Thursday, July 08, 2010

Father in the dock for slapping boy who tried to glue granny to toilet

A father, Terence Llewellyn, who smacked his son for trying to superglue his grandmother to the toilet walked free from court. Terence Llewellyn lost his temper after the prank by seven-year-old son Kai and hit the youngster’s arm hard enough to leave bruising. The 46-year-old, who has raised Kai alone since the death of the boy’s mother in 2007, was arrested in February last year after witnesses spotted the bruises.

But he was spared jail after Manchester Crown Court heard tat Llewellyn had been living ‘in harmony’ with his son following the intervention of social services. Llewellyn’s mother, then 86, was said to have been ‘amused’ by the stunt. But he said: ‘I was extremely annoyed by this and over-reacted, assaulting him to the arm. I accept on occasions I have used physical actions to correct Kai. I no longer use physical methods to control my son.’

Click for bigger.

Parents are legally allowed to smack their children – but any action that leaves a mark is not considered ‘reasonable chastisement’ and can lead to charges of common assault or worse. John Kennelly, defending, said the case had been a ‘success story’ because Llewellyn had changed his ways. ‘There are now no concerns for Kai and the case, as far as social services is concerned, is closed,’ he added. ‘Alcohol played a leading role in the difficulties that led to Mr Llewellyn’s inappropriate methods in dealing with Kai. The defendant has not consumed alcohol since – a considerable achievement for a man with his problems and background.’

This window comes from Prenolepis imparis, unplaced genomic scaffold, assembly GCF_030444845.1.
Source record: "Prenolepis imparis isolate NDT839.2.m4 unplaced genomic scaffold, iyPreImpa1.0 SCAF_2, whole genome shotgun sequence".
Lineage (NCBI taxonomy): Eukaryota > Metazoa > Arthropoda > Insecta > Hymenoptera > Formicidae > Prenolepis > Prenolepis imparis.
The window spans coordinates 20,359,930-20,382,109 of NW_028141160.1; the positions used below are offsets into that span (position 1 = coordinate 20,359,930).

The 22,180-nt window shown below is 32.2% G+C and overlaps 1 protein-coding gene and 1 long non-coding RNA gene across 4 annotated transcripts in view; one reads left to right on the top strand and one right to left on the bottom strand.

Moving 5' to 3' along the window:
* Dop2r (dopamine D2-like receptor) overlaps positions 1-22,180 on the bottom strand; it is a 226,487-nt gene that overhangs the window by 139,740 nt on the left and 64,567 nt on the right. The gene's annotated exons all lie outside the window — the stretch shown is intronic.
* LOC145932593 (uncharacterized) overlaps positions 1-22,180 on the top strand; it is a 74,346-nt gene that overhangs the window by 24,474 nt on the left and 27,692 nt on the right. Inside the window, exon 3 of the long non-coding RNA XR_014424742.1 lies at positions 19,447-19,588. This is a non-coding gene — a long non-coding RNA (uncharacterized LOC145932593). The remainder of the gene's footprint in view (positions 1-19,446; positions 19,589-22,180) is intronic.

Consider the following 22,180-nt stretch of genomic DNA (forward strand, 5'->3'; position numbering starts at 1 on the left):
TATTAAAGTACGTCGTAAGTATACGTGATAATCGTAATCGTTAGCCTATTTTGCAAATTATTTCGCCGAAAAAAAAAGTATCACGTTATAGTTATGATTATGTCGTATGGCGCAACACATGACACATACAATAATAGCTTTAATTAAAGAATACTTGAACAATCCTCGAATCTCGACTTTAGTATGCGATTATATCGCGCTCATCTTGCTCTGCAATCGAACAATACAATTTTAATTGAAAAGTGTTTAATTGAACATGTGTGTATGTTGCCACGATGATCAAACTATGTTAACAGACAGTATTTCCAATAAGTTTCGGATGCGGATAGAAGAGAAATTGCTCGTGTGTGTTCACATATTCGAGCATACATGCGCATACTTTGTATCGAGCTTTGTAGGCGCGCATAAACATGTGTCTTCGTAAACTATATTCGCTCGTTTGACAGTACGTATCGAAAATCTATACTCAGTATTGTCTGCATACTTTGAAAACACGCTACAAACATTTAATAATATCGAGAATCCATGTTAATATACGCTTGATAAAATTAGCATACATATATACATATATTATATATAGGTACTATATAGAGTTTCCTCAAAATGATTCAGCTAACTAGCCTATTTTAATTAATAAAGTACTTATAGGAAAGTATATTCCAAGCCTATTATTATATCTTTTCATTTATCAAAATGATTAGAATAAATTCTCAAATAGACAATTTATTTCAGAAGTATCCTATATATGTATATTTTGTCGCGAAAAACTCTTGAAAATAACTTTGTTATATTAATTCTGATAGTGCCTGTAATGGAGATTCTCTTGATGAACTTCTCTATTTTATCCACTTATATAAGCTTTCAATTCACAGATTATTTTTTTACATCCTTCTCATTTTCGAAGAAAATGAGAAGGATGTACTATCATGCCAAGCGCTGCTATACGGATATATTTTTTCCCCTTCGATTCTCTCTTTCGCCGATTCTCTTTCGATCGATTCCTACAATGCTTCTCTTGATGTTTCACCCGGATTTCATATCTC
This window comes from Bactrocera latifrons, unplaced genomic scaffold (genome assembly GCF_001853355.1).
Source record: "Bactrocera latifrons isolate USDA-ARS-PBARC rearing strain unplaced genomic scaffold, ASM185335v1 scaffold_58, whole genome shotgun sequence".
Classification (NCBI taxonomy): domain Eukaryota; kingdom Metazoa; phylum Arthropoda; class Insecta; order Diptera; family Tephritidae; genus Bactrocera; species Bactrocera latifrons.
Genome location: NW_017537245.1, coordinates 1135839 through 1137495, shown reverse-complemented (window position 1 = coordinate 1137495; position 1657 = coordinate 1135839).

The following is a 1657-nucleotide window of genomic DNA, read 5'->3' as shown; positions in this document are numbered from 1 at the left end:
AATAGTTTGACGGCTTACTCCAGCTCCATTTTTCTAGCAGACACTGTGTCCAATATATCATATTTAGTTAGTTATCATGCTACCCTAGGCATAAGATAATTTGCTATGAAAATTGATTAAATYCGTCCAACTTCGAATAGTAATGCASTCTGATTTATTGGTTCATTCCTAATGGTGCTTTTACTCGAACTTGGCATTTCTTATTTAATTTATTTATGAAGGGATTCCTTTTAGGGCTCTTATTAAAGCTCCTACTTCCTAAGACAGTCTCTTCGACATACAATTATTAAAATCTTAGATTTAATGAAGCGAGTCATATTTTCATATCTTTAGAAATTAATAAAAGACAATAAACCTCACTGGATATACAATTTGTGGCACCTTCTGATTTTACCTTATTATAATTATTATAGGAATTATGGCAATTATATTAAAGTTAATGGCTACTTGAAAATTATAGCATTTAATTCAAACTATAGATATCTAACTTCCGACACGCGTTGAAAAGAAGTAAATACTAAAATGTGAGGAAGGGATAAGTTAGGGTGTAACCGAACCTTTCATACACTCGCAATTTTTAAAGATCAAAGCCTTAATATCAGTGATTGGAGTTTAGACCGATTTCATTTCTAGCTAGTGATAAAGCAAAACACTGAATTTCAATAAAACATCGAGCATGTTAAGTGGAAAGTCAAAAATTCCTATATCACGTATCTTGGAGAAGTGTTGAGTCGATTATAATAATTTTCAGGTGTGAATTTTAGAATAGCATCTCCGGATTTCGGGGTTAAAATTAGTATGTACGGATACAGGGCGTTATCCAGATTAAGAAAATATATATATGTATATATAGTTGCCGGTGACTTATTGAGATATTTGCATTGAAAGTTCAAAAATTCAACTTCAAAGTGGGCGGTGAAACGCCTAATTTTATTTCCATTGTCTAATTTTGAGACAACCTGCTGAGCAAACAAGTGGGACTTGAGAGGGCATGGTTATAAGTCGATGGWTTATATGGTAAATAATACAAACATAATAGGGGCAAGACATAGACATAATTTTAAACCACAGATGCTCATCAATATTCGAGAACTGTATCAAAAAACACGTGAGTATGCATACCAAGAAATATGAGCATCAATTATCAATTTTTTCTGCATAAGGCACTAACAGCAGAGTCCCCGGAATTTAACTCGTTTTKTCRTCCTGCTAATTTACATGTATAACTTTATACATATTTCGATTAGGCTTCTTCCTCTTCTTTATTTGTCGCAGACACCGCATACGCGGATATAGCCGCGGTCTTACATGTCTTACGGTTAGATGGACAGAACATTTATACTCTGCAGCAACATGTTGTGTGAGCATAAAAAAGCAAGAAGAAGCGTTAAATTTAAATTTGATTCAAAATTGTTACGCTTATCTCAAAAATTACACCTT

Judge David Stockdale QC said Llewellyn felt ‘genuine remorse’. ‘It’s a very serious state of affairs when a man’s correction of his own child, then seven years of age, is so excessive as to amount to a criminal offence which comes before the crown court,’ he added. Llewellyn, from Beswick, Manchester, admitted assaulting Kai and was ordered to serve a 12-month community order and attend a Probation Service ‘New Direction’ programme.

1 comment:

L said...

Once an alcoholic, always an alcoholic.  The courts seem very naive in this case.  Or maybe they just don't care about leaving a child with a man who's proven that he has the potential to be a mean drunk.